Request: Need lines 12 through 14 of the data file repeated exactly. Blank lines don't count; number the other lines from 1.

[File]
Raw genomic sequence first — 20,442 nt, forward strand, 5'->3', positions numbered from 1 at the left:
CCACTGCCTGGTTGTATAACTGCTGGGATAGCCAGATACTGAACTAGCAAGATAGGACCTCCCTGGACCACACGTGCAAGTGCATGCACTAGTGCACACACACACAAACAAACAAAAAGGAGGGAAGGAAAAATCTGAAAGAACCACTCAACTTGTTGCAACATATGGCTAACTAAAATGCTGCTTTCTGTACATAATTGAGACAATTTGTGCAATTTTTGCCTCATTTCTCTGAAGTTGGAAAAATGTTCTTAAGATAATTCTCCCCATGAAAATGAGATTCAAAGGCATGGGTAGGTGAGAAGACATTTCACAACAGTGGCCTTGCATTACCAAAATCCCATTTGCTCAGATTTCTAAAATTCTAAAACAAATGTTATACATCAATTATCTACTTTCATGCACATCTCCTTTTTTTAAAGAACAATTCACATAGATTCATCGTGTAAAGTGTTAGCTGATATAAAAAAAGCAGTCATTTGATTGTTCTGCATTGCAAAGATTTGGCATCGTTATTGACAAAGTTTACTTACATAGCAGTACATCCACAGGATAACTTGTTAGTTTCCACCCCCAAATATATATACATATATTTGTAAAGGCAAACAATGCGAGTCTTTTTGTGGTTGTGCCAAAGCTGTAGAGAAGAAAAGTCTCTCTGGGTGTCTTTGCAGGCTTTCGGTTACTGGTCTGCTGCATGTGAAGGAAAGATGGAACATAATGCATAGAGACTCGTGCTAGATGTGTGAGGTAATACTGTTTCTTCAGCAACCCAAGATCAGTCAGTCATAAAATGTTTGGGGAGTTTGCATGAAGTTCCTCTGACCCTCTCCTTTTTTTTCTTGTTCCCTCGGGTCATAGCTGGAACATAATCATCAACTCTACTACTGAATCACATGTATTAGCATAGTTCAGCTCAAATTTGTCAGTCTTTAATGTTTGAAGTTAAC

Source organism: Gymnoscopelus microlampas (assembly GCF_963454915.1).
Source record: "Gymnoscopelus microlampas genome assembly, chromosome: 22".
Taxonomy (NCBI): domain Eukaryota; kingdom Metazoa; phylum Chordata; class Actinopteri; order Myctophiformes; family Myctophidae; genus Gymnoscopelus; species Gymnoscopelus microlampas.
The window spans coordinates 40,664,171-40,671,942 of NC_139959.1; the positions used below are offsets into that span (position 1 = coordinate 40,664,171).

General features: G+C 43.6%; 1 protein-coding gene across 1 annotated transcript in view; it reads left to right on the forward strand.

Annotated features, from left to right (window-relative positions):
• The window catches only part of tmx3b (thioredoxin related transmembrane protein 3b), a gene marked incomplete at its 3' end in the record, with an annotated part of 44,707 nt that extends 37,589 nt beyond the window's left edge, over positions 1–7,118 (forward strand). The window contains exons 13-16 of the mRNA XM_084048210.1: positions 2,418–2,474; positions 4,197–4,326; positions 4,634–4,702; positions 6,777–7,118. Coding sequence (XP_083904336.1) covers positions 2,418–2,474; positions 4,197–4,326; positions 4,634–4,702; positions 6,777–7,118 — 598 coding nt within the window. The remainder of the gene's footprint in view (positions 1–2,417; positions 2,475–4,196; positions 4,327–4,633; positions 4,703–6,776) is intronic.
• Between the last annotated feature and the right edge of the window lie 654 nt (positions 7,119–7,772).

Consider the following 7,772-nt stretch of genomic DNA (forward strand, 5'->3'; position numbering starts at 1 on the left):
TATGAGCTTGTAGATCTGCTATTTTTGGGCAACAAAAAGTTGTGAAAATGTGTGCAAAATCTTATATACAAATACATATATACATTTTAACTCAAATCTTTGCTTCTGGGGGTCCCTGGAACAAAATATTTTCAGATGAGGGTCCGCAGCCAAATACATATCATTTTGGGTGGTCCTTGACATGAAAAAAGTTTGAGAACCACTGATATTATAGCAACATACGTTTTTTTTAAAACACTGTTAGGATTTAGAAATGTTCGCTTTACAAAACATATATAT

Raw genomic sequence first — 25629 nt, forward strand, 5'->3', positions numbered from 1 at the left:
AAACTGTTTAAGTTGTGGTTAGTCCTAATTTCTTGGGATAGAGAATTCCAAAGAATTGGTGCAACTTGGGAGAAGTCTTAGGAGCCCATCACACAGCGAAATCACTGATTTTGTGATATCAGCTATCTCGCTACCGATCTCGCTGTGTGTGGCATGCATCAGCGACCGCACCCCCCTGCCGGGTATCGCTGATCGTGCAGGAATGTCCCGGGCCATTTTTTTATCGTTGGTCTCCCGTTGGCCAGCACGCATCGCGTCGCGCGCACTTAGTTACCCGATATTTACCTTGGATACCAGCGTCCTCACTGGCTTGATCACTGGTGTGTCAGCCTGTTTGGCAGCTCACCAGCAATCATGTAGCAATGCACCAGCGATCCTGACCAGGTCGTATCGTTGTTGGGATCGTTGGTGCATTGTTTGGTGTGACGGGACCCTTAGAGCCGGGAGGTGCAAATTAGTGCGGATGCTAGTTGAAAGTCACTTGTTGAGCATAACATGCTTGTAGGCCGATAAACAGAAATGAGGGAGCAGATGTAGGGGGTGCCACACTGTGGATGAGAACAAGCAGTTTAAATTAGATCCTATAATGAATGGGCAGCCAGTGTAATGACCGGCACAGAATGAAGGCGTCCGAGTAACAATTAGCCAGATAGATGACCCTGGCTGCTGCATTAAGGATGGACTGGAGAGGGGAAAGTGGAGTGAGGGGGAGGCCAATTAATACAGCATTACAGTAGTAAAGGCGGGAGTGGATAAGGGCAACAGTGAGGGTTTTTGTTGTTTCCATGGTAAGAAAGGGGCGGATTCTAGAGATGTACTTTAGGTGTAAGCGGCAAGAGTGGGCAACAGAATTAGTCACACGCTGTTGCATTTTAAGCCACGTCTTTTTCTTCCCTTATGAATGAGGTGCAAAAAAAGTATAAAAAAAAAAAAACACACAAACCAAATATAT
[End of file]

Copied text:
TATGAGCTTGTAGATCTGCTATTTTTGGGCAACAAAAAGTTGTGAAAATGTGTGCAAAATCTTATATACAAATACATATATACATTTTAACTCAAATCTTTGCTTCTGGGGGTCCCTGGAACAAAATATTTTCAGATGAGGGTCCGCAGCCAAATACATATCATTTTGGGTGGTCCTTGACATGAAAAAAGTTTGAGAACCACTGATATTATAGCAACATACGTTTTTTTTAAAACACTGTTAGGATTTAGAAATGTTCGCTTTACAAAACATATATAT

Raw genomic sequence first — 25629 nt, forward strand, 5'->3', positions numbered from 1 at the left:
AAACTGTTTAAGTTGTGGTTAGTCCTAATTTCTTGGGATAGAGAATTCCAAAGAATTGGTGCAACTTGGGAGAAGTCTTAGGAGCCCATCACACAGCGAAATCACTGATTTTGTGATATCAGCTATCTCGCTACCGATCTCGCTGTGTGTGGCATGCATCAGCGACCGCACCCCCCTGCCGGGTATCGCTGATCGTGCAGGAATGTCCCGGGCCATTTTTTTATCGTTGGTCTCCCGTTGGCCAGCACGCATCGCGTCGCGCGCACTTAGTTACCCGATATTTACCTTGGATACCAGCGTCCTCACTGGCTTGATCACTGGTGTGTCAGCCTGTTTGGCAGCTCACCAGCAATCATGTAGCAATGCACCAGCGATCCTGACCAGGTCGTATCGTTGTTGGGATCGTTGGTGCATTGTTTGGTGTGACGGGACCCTTAGAGCCGGGAGGTGCAAATTAGTGCGGATGCTAGTTGAAAGTCACTTGTTGAGCATAACATGCTTGTAGGCCGATAAACAGAAATGAGGGAGCAGATGTAGGGGGTGCCACACTGTGGATGAGAACAAGCAGTTTAAATTAGATCCTATAATGAATGGGCAGCCAGTGTAATGACCGGCACAGAATGAAGGCGTCCGAGTAACAATTAGCCAGATAGATGACCCTGGCTGCTGCATTAAGGATGGACTGGAGAGGGGAAAGTGGAGTGAGGGGGAGGCCAATTAATACAGCATTACAGTAGTAAAGGCGGGAGTGGATAAGGGCAACAGTGAGGGTTTTTGTTGTTTCCATGGTAAGAAAGGGGCGGATTCTAGAGATGTACTTTAGGTGTAAGCGGCAAGAGTGGGCAACAGAATTAGTCACACGCTGTTGCATTTTAAGCCACGTCTTTTTCTTCCCTTATGAATGAGGTGCAAAAAAAGTATAAAAAAAAAAAAACACACAAACCAAATATAT